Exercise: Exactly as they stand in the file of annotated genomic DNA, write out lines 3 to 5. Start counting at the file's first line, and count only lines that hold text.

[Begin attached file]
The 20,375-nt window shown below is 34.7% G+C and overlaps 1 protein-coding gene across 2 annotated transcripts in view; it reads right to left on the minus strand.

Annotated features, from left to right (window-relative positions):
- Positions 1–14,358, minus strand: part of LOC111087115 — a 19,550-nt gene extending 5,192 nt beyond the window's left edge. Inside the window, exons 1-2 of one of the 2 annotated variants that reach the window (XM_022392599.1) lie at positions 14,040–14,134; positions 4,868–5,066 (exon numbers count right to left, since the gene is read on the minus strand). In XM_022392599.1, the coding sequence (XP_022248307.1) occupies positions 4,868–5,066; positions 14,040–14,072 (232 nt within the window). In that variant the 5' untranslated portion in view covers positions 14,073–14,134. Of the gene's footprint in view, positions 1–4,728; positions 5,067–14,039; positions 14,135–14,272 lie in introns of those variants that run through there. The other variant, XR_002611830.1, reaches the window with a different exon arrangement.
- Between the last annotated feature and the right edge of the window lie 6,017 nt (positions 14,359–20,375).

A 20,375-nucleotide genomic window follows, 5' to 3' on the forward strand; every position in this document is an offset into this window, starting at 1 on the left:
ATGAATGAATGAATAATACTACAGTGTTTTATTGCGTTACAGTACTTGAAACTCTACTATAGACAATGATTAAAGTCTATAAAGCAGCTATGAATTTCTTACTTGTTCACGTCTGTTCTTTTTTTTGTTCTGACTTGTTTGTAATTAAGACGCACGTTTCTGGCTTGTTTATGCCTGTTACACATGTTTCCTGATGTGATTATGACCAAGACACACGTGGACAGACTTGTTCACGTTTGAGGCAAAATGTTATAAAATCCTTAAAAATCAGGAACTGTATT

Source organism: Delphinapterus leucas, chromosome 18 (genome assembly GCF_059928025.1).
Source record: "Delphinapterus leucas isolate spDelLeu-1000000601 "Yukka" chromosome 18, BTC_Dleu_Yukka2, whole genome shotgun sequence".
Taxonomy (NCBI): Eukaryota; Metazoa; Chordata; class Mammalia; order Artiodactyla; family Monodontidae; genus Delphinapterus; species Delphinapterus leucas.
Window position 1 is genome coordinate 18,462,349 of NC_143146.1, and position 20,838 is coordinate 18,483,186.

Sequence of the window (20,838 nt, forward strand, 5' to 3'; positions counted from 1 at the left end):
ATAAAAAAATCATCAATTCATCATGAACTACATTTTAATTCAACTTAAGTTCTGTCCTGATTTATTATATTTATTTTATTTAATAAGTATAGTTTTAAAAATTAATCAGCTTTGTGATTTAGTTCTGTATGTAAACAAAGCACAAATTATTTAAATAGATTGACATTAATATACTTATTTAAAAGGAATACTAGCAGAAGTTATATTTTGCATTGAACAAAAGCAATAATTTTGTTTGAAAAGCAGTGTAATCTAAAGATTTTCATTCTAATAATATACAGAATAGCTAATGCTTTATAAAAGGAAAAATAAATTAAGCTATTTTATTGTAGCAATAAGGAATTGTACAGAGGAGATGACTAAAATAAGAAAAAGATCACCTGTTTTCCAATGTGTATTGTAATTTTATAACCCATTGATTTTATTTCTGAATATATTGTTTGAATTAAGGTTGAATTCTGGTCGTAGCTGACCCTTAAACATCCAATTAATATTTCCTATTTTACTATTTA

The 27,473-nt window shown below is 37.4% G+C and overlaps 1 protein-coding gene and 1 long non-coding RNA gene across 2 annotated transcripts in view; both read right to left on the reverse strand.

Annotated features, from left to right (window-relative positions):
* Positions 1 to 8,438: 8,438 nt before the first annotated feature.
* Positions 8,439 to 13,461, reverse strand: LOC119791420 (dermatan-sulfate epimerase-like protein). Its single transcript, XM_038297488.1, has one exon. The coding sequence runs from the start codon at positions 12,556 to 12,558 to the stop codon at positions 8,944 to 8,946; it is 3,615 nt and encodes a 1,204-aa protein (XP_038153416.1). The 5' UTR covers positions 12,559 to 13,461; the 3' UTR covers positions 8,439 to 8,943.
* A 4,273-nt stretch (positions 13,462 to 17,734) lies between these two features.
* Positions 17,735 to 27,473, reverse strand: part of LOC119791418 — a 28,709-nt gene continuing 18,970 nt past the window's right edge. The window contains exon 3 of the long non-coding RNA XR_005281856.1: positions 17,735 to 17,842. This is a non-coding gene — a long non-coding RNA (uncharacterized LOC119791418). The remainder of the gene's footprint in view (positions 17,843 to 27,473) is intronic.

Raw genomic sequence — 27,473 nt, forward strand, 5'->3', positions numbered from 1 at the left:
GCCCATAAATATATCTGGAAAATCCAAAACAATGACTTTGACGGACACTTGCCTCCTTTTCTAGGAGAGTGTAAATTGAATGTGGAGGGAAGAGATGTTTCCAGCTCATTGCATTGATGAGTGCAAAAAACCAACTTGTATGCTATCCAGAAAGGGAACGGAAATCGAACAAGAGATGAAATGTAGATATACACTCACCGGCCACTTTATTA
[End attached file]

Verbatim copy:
- Positions 1–14,358, minus strand: part of LOC111087115 — a 19,550-nt gene extending 5,192 nt beyond the window's left edge. Inside the window, exons 1-2 of one of the 2 annotated variants that reach the window (XM_022392599.1) lie at positions 14,040–14,134; positions 4,868–5,066 (exon numbers count right to left, since the gene is read on the minus strand). In XM_022392599.1, the coding sequence (XP_022248307.1) occupies positions 4,868–5,066; positions 14,040–14,072 (232 nt within the window). In that variant the 5' untranslated portion in view covers positions 14,073–14,134. Of the gene's footprint in view, positions 1–4,728; positions 5,067–14,039; positions 14,135–14,272 lie in introns of those variants that run through there. The other variant, XR_002611830.1, reaches the window with a different exon arrangement.
- Between the last annotated feature and the right edge of the window lie 6,017 nt (positions 14,359–20,375).

A 20,375-nucleotide genomic window follows, 5' to 3' on the forward strand; every position in this document is an offset into this window, starting at 1 on the left: